Monday, 16 September 2019
The Dark Days of Demetrius (2019) - Horror Film Review
Indie exploitation director Dakota Ray (American Antichrist, The Acid Sorcerer) is back with his sixth feature length film, this one titled The Dark Days of Demetrius. With Ray you always know what you are going to get, and that is a delightfully twisted tale that takes place in the dark underbelly of American society. All the usual things you would expect in his films are here, from violence against animals, insects and the homeless, to prostitutes, drugs, senseless murder, and of course Ray in a leading role.
Ray stars as Demetrius, a serial killer who has been given the nickname 'The Live Stream Killer' by the media, due to him putting up videos of his kills on the internet. Being a narcissist and hoping for more attention he contacts corrupt news reporter Clive (Fred Epstein - American Scumbags) to give an interview, but the reporter wants to use this story for his own ends. Meanwhile a copycat killer calling himself Baphomet (Sebastian Oake who also co-produced the film) rises up in order to get his chance to shine.
Normally with these films you get a series of interconnected stories that feature a whole host of miscreants doing their own thing. Dark Days felt like a much more traditional way to tell a story, with Demetrius getting the vast majority of the screen time during this hour long movie. With this character you get a lot of narration of his thoughts and beliefs, there is even a flashback to his childhood to shed some light on how he is the way he is, and some dream sequences whereby he likens himself to God. While the parts featuring Clive and Baphomet are separate they did feel more like subplots, than their own little movies. At first I wasn't sure about Epstein as Clive, his dialogue seemed a bit over the top, but then I soon realised this is very purposeful, he became my favourite character mainly due to the devilishly evil way he would grin at the laptop screen as he writes his sensationalist stories, with his eyes wide with excitement.
Ray is never one to use traditional filmmaking techniques, here the majority of Dark Days has a grainy blue filter, occasionally switching to red. This is something the director often does, here I read that the footage was purposely degraded in post production to give a more lo-fi look to go with the snuff movie aspect of what the main character is doing. As always the world of the film is a dark and joyless place, with no end of incidental violence (such as a dog in a cage being shot), and disdain for life in general, this one even features full frontal female nudity. The soundtrack as ever is full of heavy music that is never to my tastes, but it really does fit the nihilistic tone of the film.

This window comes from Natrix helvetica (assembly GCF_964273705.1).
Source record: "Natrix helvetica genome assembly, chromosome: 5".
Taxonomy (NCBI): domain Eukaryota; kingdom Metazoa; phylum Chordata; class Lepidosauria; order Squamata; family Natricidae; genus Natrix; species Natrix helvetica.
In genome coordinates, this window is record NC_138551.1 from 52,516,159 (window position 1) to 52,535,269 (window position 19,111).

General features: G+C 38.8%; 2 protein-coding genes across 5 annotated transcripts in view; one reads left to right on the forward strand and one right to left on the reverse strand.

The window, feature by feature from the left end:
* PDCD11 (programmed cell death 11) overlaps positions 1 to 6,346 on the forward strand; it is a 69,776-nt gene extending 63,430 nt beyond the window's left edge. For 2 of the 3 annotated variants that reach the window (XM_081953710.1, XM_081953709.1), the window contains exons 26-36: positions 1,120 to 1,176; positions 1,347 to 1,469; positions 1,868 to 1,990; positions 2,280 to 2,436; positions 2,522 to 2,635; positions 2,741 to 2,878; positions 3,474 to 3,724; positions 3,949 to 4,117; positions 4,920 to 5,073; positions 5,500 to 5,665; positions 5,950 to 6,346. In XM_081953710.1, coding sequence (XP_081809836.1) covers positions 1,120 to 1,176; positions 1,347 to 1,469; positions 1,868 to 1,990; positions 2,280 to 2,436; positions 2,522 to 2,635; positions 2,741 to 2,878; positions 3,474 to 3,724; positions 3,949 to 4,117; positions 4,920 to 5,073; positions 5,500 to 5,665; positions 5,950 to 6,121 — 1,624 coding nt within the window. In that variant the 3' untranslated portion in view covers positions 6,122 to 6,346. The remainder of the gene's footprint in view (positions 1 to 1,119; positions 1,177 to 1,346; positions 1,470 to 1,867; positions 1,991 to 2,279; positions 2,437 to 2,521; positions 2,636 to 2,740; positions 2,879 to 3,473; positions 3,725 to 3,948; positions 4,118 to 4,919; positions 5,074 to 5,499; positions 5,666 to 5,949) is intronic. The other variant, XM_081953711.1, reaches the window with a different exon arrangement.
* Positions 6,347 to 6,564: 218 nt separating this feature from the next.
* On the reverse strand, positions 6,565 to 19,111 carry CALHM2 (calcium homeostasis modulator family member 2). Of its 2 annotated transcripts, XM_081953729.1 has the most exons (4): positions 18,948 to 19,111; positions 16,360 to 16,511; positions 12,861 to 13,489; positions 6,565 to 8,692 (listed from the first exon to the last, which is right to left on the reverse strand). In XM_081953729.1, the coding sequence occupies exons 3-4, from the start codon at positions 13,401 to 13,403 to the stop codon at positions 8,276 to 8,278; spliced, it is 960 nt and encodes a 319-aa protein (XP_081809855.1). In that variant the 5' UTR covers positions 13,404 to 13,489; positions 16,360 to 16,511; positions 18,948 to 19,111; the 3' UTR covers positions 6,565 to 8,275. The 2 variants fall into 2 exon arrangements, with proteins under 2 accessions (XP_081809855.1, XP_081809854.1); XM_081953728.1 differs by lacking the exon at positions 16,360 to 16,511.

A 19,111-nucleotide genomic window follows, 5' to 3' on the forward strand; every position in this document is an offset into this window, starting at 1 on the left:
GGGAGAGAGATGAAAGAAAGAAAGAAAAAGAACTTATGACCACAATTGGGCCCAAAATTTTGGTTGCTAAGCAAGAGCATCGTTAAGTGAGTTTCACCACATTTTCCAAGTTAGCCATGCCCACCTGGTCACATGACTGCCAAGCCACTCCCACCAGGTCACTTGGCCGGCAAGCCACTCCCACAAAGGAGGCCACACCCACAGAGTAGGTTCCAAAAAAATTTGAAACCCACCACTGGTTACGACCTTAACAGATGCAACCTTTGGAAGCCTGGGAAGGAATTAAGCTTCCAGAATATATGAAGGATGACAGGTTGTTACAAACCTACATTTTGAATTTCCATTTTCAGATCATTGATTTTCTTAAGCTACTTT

With a cast of just four (Lilith Frost rounding out the cast as Bunny) this felt like a more straight forward story. The themes of the media profiting off of misery and suffering, and how social media can be an outlet for the depraved to get an audience are easy enough to see. On occasion I felt some of the dialogue was a bit heavy handed, such as Clive constantly saying to himself about his need to get hits for his website. While the plot itself was more straightforward it is helped by the way it is split into chapters, with a nice flow to how the subplots overlap with each other.
The Dark Days of Demetrius is another solid exploitation movie in Ray's stable. With the social media aspect the random violence and abuse that in the past have felt there just for shock value actually feel relevant this time around. There is a real skill in the way these unpleasant films are made, with these there is something strangely comforting, knowing that what you are going to see is going to have that familiar bleak and twisted vibe. Looking back to the directors earlier films, such as My Master Satan: 3 Tales of Drug Fueled Violence it is obvious how much he has improved in the way these are created.